The Happiness Equation

The Fountain of Happiness

I believe that the very purpose of our life is to seek happiness. That is clear. Whether one believes in religion or not, whether one believes in this religion or that religion, we all are seeking something better in life. So, I think, the very motion of our life is towards happiness…

-Dalai Lama

Deep within every person there is a “Fountain of Happiness” ready to flow freely. For some, this fountain never flows because it’s never accessed. These individuals choose to live in a state of bleakness. Negativity consumes these individuals, often due to a lack of self-love, and nothing really makes them happy.  For others, the Fountain of Happiness is manually turned on and off. These individuals base happiness on the outside world. If life is going well, these individuals are happy and their fountain is readily flowing. If life is not going well, they are depressed and their fountain remains dormant.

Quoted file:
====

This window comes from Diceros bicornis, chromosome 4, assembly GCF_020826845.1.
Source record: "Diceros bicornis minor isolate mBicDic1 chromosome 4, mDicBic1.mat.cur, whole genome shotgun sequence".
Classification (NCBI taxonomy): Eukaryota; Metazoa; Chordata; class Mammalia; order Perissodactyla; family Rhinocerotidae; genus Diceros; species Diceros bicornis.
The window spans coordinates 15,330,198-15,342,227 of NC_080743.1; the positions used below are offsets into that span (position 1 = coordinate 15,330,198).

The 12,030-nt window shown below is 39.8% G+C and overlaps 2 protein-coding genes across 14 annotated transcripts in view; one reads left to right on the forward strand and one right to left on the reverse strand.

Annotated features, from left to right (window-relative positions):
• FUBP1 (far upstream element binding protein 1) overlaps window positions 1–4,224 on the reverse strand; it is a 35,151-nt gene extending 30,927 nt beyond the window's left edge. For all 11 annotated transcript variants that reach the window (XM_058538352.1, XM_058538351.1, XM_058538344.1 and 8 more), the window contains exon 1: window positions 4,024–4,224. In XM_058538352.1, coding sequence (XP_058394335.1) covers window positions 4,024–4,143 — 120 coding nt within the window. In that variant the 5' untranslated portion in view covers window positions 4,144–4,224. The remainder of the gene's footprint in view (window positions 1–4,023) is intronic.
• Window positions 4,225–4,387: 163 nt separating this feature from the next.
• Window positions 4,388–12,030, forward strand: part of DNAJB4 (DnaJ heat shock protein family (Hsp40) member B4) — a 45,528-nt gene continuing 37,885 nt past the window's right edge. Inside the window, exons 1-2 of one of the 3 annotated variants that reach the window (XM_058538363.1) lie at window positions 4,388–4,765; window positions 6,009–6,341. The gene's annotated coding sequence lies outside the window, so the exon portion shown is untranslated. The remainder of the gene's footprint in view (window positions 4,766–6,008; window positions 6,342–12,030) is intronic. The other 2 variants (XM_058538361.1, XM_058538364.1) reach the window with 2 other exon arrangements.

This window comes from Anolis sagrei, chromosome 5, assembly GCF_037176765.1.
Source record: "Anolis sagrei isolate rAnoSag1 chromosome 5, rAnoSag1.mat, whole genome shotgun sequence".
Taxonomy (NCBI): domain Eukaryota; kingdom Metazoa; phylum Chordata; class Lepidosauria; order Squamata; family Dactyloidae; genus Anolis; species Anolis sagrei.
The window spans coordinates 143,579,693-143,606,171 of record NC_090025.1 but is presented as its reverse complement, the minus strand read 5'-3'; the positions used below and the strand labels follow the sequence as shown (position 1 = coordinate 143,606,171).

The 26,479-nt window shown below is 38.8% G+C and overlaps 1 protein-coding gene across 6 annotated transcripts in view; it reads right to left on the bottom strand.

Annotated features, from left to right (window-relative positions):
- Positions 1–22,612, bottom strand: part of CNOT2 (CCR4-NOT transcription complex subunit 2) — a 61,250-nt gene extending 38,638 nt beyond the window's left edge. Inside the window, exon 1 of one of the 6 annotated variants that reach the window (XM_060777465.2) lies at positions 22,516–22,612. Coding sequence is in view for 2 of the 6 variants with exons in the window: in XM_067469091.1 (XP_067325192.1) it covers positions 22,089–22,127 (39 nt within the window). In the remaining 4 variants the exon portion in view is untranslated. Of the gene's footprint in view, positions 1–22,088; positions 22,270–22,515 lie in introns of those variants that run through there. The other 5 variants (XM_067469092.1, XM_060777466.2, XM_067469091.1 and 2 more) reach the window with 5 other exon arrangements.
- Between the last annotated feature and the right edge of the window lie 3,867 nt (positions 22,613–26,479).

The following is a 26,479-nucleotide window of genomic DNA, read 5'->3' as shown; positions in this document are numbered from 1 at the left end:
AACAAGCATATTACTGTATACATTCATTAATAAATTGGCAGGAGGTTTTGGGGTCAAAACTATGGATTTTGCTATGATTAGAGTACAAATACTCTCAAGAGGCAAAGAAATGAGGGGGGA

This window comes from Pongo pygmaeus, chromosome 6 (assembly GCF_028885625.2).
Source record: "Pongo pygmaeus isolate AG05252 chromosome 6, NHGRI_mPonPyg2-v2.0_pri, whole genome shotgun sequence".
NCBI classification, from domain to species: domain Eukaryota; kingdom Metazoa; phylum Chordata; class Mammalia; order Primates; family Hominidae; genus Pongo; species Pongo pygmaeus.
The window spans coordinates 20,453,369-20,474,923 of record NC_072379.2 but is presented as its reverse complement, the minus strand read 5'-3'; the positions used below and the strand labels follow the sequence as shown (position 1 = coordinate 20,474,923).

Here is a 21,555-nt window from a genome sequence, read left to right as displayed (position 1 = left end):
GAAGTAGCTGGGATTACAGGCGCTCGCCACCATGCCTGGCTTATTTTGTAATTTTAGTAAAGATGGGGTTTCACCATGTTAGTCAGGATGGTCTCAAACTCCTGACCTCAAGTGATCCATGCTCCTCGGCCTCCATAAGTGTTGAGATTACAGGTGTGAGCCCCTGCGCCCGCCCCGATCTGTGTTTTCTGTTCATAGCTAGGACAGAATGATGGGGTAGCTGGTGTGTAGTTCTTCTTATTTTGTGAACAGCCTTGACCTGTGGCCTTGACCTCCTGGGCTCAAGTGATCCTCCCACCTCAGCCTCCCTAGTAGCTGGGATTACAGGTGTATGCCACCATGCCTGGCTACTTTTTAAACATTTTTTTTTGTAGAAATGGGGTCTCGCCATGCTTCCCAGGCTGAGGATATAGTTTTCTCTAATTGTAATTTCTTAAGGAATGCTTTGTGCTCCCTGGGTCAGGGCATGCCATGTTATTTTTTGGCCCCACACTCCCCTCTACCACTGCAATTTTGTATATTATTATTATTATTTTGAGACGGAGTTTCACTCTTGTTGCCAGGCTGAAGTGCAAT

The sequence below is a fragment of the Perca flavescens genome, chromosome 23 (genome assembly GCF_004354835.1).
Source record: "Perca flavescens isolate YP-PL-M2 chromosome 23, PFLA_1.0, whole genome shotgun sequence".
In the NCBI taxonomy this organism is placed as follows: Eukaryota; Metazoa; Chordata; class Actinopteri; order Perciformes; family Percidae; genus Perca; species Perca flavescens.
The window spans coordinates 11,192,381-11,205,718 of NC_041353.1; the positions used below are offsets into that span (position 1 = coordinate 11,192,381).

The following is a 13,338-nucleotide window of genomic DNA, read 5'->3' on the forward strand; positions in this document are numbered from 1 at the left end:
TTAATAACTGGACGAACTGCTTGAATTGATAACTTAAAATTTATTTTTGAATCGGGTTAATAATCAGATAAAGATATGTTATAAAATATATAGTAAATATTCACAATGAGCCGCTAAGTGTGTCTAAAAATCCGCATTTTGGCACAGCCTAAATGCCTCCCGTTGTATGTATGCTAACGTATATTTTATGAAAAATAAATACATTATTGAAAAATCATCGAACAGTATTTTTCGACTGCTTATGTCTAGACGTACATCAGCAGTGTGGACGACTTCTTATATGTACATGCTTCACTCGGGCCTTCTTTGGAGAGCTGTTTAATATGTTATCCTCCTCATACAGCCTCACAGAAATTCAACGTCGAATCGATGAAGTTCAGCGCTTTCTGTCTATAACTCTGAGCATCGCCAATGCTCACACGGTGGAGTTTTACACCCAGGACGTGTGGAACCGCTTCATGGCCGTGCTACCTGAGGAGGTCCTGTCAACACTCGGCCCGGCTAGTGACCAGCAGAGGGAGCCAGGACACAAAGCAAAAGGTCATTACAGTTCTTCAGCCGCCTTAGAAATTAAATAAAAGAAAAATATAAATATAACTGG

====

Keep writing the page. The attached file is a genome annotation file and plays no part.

Then there is a group of individuals with fountains “Open Everyday, All Day”. These individuals are happy no matter what is transpiring in the outer landscape of their world. While on the rollercoaster of life, these individuals live in a state of joy during the ups and downs. Sometimes these individuals may be throwing their hands wildly in the air, screaming in exultation during an exciting downhill ride, while other times they are merely smiling as they coast along on a straightaway. These people have figured out where the switch to their Fountain of Happiness is and it remains “on” at all times.

Up until a few years ago, I used to be one of those individuals who based my happiness on my outside world. I would be flying high if work was going well but if it wasn’t; my lack of “success” consumed me. Instead of learning from my mistakes and then letting things go, I would hold on to things until they gradually ate away at me. A former boss pointed out that I needed to stop dwelling on things and just move on. His feedback was quite perceptive and very much appreciated. During graduate school, I would clench myself in a tight ball worrying about whether or not I would achieve a 4.0. If I received anything less than an A, my self-esteem plummeted and I questioned my level of intelligence. My running race times also were a source of happiness or unhappiness. If I was running well and able to push the pace with the leaders, I was all smiles. If I had a bad run or race, I became frustrated and would tell myself I should have trained harder.